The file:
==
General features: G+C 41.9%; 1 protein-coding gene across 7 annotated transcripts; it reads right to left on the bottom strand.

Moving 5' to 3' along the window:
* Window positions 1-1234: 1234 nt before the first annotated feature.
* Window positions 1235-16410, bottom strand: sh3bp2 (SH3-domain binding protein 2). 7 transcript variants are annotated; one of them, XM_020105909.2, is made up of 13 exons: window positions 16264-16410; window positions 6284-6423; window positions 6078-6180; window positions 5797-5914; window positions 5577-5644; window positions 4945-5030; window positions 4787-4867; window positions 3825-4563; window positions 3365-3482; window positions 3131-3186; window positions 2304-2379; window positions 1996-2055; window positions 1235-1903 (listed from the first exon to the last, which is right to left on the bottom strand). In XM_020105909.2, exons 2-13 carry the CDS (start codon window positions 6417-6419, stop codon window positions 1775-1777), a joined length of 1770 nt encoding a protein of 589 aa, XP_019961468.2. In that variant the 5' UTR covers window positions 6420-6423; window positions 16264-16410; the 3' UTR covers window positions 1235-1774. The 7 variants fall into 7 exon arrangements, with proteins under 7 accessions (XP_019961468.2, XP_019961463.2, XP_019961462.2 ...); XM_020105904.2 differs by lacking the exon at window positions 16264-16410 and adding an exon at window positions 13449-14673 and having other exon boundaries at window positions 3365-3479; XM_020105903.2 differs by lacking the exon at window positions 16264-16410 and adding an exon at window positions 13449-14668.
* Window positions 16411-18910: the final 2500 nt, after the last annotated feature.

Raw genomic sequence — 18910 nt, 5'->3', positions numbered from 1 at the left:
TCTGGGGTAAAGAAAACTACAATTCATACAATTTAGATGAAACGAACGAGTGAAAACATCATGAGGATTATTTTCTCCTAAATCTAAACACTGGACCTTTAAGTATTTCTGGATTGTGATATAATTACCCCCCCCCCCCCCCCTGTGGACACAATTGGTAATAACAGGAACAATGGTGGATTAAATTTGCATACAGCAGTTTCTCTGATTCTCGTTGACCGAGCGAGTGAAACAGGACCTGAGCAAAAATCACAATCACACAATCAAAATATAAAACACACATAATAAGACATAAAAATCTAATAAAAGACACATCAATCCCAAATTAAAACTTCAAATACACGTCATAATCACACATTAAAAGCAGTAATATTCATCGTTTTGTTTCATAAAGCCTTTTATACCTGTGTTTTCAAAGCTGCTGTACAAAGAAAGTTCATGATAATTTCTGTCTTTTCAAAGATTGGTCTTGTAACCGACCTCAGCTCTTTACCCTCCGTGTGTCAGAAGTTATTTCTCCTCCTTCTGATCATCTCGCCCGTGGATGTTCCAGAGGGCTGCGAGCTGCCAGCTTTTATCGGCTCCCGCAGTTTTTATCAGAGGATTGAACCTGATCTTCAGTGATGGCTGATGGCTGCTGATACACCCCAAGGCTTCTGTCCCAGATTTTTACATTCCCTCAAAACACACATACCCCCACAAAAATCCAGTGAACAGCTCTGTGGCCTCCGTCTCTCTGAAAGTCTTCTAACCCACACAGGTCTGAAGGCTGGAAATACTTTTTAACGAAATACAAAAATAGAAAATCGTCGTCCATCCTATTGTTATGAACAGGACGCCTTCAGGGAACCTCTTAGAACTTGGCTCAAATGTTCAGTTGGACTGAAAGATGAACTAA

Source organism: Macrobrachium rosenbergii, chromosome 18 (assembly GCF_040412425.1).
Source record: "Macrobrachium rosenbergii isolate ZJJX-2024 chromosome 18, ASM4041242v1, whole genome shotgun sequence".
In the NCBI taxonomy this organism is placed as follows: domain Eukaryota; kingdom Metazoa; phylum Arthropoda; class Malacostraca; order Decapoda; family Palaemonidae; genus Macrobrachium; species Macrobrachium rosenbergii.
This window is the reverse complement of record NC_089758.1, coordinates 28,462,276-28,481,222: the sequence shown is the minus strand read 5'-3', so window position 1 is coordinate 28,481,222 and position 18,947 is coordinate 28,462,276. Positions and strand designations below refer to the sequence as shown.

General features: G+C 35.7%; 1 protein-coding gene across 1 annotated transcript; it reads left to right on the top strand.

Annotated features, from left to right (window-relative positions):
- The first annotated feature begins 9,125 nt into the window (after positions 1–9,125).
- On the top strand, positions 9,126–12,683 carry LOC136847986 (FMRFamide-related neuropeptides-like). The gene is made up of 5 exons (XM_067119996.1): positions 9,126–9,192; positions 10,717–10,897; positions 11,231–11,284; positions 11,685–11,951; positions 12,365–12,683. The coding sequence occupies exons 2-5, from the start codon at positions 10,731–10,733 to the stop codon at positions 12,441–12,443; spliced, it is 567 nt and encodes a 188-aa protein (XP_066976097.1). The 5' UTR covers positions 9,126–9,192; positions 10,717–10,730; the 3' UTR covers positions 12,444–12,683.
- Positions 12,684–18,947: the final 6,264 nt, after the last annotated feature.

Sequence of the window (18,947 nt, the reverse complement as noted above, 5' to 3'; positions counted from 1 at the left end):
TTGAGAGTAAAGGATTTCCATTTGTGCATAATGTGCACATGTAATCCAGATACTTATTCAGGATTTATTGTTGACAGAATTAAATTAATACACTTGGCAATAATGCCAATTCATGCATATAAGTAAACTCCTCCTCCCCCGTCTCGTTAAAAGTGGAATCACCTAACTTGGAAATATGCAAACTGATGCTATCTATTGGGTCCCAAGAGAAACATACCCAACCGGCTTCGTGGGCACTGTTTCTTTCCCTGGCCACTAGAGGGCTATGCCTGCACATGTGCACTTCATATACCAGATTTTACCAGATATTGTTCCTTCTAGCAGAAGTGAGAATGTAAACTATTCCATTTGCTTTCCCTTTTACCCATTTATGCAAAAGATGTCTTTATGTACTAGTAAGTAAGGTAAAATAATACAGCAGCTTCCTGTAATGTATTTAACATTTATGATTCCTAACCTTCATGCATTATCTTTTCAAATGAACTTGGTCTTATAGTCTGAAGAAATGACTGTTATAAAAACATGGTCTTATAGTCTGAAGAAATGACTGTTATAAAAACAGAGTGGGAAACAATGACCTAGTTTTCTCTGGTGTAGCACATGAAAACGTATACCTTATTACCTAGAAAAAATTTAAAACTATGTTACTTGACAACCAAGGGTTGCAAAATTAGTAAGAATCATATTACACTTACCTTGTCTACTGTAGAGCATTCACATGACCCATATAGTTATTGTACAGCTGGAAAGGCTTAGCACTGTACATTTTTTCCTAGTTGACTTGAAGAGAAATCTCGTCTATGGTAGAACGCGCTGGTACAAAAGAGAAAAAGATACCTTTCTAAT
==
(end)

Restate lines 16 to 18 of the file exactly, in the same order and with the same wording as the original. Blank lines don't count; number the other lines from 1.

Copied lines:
- Positions 12,684–18,947: the final 6,264 nt, after the last annotated feature.

Sequence of the window (18,947 nt, the reverse complement as noted above, 5' to 3'; positions counted from 1 at the left end):
TTGAGAGTAAAGGATTTCCATTTGTGCATAATGTGCACATGTAATCCAGATACTTATTCAGGATTTATTGTTGACAGAATTAAATTAATACACTTGGCAATAATGCCAATTCATGCATATAAGTAAACTCCTCCTCCCCCGTCTCGTTAAAAGTGGAATCACCTAACTTGGAAATATGCAAACTGATGCTATCTATTGGGTCCCAAGAGAAACATACCCAACCGGCTTCGTGGGCACTGTTTCTTTCCCTGGCCACTAGAGGGCTATGCCTGCACATGTGCACTTCATATACCAGATTTTACCAGATATTGTTCCTTCTAGCAGAAGTGAGAATGTAAACTATTCCATTTGCTTTCCCTTTTACCCATTTATGCAAAAGATGTCTTTATGTACTAGTAAGTAAGGTAAAATAATACAGCAGCTTCCTGTAATGTATTTAACATTTATGATTCCTAACCTTCATGCATTATCTTTTCAAATGAACTTGGTCTTATAGTCTGAAGAAATGACTGTTATAAAAACATGGTCTTATAGTCTGAAGAAATGACTGTTATAAAAACAGAGTGGGAAACAATGACCTAGTTTTCTCTGGTGTAGCACATGAAAACGTATACCTTATTACCTAGAAAAAATTTAAAACTATGTTACTTGACAACCAAGGGTTGCAAAATTAGTAAGAATCATATTACACTTACCTTGTCTACTGTAGAGCATTCACATGACCCATATAGTTATTGTACAGCTGGAAAGGCTTAGCACTGTACATTTTTTCCTAGTTGACTTGAAGAGAAATCTCGTCTATGGTAGAACGCGCTGGTACAAAAGAGAAAAAGATACCTTTCTAAT